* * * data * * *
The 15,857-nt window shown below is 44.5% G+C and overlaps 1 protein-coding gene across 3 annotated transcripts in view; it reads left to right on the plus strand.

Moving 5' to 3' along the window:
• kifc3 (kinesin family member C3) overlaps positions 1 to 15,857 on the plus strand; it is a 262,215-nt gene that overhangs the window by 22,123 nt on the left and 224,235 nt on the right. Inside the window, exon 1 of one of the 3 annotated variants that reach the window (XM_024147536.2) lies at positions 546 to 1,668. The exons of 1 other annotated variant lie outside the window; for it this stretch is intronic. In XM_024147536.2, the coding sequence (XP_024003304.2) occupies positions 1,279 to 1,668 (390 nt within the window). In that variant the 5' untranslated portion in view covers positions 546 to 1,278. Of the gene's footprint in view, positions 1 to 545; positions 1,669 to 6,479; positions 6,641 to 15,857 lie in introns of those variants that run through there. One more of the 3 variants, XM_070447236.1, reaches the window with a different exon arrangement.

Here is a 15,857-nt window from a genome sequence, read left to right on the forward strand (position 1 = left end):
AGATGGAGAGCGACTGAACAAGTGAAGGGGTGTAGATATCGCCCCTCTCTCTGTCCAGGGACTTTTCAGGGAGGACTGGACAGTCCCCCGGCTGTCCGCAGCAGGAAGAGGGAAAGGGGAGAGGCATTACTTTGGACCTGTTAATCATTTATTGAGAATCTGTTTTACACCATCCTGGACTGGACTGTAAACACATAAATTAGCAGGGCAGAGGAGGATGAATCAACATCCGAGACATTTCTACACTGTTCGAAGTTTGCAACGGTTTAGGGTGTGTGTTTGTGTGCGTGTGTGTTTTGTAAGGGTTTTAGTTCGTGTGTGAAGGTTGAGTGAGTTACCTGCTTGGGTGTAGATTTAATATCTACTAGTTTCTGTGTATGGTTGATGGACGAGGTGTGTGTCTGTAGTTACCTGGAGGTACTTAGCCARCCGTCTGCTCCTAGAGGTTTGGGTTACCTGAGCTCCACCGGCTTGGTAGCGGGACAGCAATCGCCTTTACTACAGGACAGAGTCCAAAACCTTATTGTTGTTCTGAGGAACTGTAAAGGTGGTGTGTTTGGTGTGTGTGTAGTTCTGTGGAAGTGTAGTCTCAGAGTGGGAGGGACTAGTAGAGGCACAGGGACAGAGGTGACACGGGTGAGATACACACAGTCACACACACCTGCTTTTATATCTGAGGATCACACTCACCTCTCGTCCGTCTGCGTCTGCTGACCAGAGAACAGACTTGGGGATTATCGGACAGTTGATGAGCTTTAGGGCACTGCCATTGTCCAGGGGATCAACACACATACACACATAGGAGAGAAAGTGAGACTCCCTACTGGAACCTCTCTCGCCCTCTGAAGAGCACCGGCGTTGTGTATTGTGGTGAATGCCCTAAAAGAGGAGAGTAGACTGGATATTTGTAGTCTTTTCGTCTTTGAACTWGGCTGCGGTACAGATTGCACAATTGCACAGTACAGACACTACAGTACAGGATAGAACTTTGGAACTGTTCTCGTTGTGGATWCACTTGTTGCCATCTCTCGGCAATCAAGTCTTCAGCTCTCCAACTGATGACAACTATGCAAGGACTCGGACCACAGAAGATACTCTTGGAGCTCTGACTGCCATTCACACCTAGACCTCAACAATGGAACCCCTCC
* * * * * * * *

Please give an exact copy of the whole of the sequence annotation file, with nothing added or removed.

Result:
The 15,857-nt window shown below is 44.5% G+C and overlaps 1 protein-coding gene across 3 annotated transcripts in view; it reads left to right on the plus strand.

Moving 5' to 3' along the window:
• kifc3 (kinesin family member C3) overlaps positions 1 to 15,857 on the plus strand; it is a 262,215-nt gene that overhangs the window by 22,123 nt on the left and 224,235 nt on the right. Inside the window, exon 1 of one of the 3 annotated variants that reach the window (XM_024147536.2) lies at positions 546 to 1,668. The exons of 1 other annotated variant lie outside the window; for it this stretch is intronic. In XM_024147536.2, the coding sequence (XP_024003304.2) occupies positions 1,279 to 1,668 (390 nt within the window). In that variant the 5' untranslated portion in view covers positions 546 to 1,278. Of the gene's footprint in view, positions 1 to 545; positions 1,669 to 6,479; positions 6,641 to 15,857 lie in introns of those variants that run through there. One more of the 3 variants, XM_070447236.1, reaches the window with a different exon arrangement.

Here is a 15,857-nt window from a genome sequence, read left to right on the forward strand (position 1 = left end):
AGATGGAGAGCGACTGAACAAGTGAAGGGGTGTAGATATCGCCCCTCTCTCTGTCCAGGGACTTTTCAGGGAGGACTGGACAGTCCCCCGGCTGTCCGCAGCAGGAAGAGGGAAAGGGGAGAGGCATTACTTTGGACCTGTTAATCATTTATTGAGAATCTGTTTTACACCATCCTGGACTGGACTGTAAACACATAAATTAGCAGGGCAGAGGAGGATGAATCAACATCCGAGACATTTCTACACTGTTCGAAGTTTGCAACGGTTTAGGGTGTGTGTTTGTGTGCGTGTGTGTTTTGTAAGGGTTTTAGTTCGTGTGTGAAGGTTGAGTGAGTTACCTGCTTGGGTGTAGATTTAATATCTACTAGTTTCTGTGTATGGTTGATGGACGAGGTGTGTGTCTGTAGTTACCTGGAGGTACTTAGCCARCCGTCTGCTCCTAGAGGTTTGGGTTACCTGAGCTCCACCGGCTTGGTAGCGGGACAGCAATCGCCTTTACTACAGGACAGAGTCCAAAACCTTATTGTTGTTCTGAGGAACTGTAAAGGTGGTGTGTTTGGTGTGTGTGTAGTTCTGTGGAAGTGTAGTCTCAGAGTGGGAGGGACTAGTAGAGGCACAGGGACAGAGGTGACACGGGTGAGATACACACAGTCACACACACCTGCTTTTATATCTGAGGATCACACTCACCTCTCGTCCGTCTGCGTCTGCTGACCAGAGAACAGACTTGGGGATTATCGGACAGTTGATGAGCTTTAGGGCACTGCCATTGTCCAGGGGATCAACACACATACACACATAGGAGAGAAAGTGAGACTCCCTACTGGAACCTCTCTCGCCCTCTGAAGAGCACCGGCGTTGTGTATTGTGGTGAATGCCCTAAAAGAGGAGAGTAGACTGGATATTTGTAGTCTTTTCGTCTTTGAACTWGGCTGCGGTACAGATTGCACAATTGCACAGTACAGACACTACAGTACAGGATAGAACTTTGGAACTGTTCTCGTTGTGGATWCACTTGTTGCCATCTCTCGGCAATCAAGTCTTCAGCTCTCCAACTGATGACAACTATGCAAGGACTCGGACCACAGAAGATACTCTTGGAGCTCTGACTGCCATTCACACCTAGACCTCAACAATGGAACCCCTCC